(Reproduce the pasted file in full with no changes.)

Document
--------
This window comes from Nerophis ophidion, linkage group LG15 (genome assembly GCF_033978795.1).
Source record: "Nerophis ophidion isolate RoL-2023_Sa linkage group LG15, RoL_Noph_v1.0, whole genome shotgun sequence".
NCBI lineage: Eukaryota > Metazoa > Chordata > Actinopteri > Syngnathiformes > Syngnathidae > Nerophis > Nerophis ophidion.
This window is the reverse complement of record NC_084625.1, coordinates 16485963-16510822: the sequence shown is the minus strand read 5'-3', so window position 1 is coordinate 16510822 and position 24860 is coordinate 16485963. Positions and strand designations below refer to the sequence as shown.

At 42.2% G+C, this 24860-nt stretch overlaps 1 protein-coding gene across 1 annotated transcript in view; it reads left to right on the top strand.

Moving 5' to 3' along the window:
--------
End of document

This window comes from Nerophis ophidion, linkage group LG15 (genome assembly GCF_033978795.1).
Source record: "Nerophis ophidion isolate RoL-2023_Sa linkage group LG15, RoL_Noph_v1.0, whole genome shotgun sequence".
NCBI lineage: Eukaryota > Metazoa > Chordata > Actinopteri > Syngnathiformes > Syngnathidae > Nerophis > Nerophis ophidion.
This window is the reverse complement of record NC_084625.1, coordinates 16485963-16510822: the sequence shown is the minus strand read 5'-3', so window position 1 is coordinate 16510822 and position 24860 is coordinate 16485963. Positions and strand designations below refer to the sequence as shown.

At 42.2% G+C, this 24860-nt stretch overlaps 1 protein-coding gene across 1 annotated transcript in view; it reads left to right on the top strand.

Moving 5' to 3' along the window: